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Arts and cultural management leader recognised in 2021 Australia Day Awards

Deakin’s Dr Jill Smith honoured for her significant management career in the performing arts.

Chair of Deakin’s Arts and Cultural Management  (ACM)Advisory Board, Dr Jill Smith, has been recognised for her outstanding work in the arts sector with a 2021 Member of the Order of Australia award (AM).

Jill received the Australia Day honour for her ‘significant service to the performing arts, and to cultural development’ including for her work within the Geelong arts community.

A distinguished contributor to Arts and community

As immediate past General Manager of the Geelong Performing Arts Centre (GPAC) – a role she held between 2008–2018 – Jill developed and extended GPAC’s artistic programs and income streams while also securing funding for the Geelong Cultural Precinct Masterplan which includes GPAC’s redevelopment and expansion.

In 2019, she was awarded an Honorary Doctorate with Deakin for her arts advocacy in Geelong which also contributed to the City of Greater Geelong’s new strategic plan – A Clever and Creative City – and recognition as a UNESCO City of Design.

Prior to GPAC, Jill was General Manager of Melbourne’s Playbox Theatre for more than 20 years, during which time she oversaw its 1990 re-birth at the Malthouse in Southbank after fire destroyed its Exhibition Street site in 1981. 

Recognising a collective effort

At both a professional and personal level, Jill says her AM award celebrates and recognises the extraordinary people she’s worked with over her career.

‘I know that as an arts manager I am only as good as the people I work with, so this award celebrates not only all the artists, technical teams, and those in all aspects of administration, but importantly the audiences, sponsors and donors who supported the work,’ she says.

Investment in the Arts is paying off

‘This includes the Board and Trust members who embraced the risk and roller coaster rides inherent in governing an arts organisations, and our governments and funding agencies who understood that without creativity their communities, states and the nation would be very barren places. All have learnt that investment, no matter how large or small, leverages so much other support.’

Jill brings an extraordinary depth of experience to her role as Deakin’s ACM Advisory Board Chair where her responsibilities include ensuring a broad arts sector representation, marketing the ACM course, student participation, and scholarship fundraising.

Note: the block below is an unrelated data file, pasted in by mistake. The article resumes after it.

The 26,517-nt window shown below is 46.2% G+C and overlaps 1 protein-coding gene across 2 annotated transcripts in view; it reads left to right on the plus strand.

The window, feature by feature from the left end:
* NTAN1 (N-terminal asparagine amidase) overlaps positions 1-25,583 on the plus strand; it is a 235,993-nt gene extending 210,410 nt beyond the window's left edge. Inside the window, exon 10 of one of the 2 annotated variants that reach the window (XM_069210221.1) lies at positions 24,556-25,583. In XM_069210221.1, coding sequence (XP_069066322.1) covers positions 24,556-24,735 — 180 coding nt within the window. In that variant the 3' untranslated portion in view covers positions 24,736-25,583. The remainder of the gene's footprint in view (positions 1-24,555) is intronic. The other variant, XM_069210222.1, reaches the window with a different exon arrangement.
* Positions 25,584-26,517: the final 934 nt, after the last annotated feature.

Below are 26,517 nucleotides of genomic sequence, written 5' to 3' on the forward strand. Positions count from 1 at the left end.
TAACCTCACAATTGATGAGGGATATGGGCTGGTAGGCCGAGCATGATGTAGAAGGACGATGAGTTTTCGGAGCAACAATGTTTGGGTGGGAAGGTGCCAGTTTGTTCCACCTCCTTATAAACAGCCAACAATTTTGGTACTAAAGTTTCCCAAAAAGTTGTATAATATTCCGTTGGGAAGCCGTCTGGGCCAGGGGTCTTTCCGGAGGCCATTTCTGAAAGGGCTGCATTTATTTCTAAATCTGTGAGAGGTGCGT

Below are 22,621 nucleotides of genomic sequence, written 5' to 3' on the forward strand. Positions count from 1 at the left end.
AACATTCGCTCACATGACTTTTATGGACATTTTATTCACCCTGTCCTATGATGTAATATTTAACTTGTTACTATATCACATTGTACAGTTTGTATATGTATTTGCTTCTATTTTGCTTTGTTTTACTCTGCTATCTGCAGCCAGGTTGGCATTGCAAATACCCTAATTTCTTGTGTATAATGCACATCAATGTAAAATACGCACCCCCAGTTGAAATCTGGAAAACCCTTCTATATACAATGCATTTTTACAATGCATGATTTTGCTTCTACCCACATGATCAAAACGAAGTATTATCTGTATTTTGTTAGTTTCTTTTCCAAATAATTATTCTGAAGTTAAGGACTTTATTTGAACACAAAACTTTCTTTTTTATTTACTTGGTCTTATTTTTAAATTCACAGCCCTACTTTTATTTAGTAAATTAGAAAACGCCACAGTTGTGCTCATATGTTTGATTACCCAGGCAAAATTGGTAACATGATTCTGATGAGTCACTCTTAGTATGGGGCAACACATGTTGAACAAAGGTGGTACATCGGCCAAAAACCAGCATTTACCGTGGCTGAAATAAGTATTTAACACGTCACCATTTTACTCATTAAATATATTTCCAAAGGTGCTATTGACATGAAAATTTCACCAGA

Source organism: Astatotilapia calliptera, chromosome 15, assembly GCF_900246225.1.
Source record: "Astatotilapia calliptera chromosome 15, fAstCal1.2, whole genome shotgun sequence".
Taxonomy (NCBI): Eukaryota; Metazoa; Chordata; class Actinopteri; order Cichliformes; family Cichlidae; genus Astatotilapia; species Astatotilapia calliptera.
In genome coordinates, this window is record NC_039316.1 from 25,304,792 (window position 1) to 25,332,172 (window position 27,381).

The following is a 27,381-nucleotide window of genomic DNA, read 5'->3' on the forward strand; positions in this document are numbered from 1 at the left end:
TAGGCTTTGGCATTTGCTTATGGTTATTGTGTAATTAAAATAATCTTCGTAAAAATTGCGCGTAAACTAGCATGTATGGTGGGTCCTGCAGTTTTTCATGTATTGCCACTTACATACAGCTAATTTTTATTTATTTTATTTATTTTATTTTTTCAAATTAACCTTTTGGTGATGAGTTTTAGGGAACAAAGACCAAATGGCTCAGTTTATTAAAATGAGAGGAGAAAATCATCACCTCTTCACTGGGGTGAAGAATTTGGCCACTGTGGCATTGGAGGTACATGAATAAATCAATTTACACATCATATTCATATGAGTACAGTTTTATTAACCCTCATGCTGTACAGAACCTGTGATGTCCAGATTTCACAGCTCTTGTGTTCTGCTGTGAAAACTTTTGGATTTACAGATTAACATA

A valued discipline at Deakin

‘Most importantly my role is ensuring this small niche course is valued by the University and the Faculty of Business and Law. Creative industries are the fastest growing sector of the economy and arts managers have a great deal to contribute to the broader management and political discussion. The strength of the course is in its connection to the sector and therefore the employability of graduates,’ she says.

She is particularly proud of the extensive experience and connections held by ACM staff and Board members.

The leading educator in Arts Management

‘Deakin’s ACM course is now acknowledged as the leader in arts management in Australia – for both the quality of teaching and research that is informed by and relevant to the sector. This has made employers understand both recruitment value and aided their willingness to assist existing staff to undertake the course,’ she says. 

Developing Arts leaders for the future

‘So many leaders and future leaders in the sector are graduates of the course. This online course has helped build participation, but the barriers still need to be addressed. During my time we have built scholarship funds in the names of George Fairfax and Sue Nattrass. We also are particularly proud of the support from the Anthony Costa Foundation for scholarships for students with disabilities.’

Listen to artists

Reflecting on the award, her career, and the future of the arts, Jill says the broader community must learn to ‘look at and listen to’ artists. 

‘They are our window to understanding an increasingly complex world … every government and corporate board should have an artist as a member. Not only is it a way to financially support their work but it will ensure that the thinking of boards is challenged, and corporate community responsibility is taken seriously.’

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